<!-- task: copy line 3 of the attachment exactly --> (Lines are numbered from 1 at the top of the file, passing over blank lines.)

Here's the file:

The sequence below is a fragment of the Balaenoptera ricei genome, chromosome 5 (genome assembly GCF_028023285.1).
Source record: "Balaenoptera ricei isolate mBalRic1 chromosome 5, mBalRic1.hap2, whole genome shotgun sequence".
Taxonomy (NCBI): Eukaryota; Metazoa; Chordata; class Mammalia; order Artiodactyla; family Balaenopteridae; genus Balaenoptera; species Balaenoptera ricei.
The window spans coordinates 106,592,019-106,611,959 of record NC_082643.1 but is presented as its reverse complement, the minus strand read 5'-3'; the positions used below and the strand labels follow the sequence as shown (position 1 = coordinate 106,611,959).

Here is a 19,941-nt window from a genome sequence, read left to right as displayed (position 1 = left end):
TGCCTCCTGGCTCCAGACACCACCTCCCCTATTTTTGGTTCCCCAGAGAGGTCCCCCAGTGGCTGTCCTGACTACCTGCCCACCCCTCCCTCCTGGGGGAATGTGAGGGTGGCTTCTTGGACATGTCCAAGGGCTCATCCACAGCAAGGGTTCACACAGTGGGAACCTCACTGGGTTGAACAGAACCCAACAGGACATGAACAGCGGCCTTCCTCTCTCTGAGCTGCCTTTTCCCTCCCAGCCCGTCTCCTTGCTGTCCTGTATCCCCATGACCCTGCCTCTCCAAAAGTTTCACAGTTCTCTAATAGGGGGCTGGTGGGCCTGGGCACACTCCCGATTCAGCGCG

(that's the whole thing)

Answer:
Taxonomy (NCBI): Eukaryota; Metazoa; Chordata; class Mammalia; order Artiodactyla; family Balaenopteridae; genus Balaenoptera; species Balaenoptera ricei.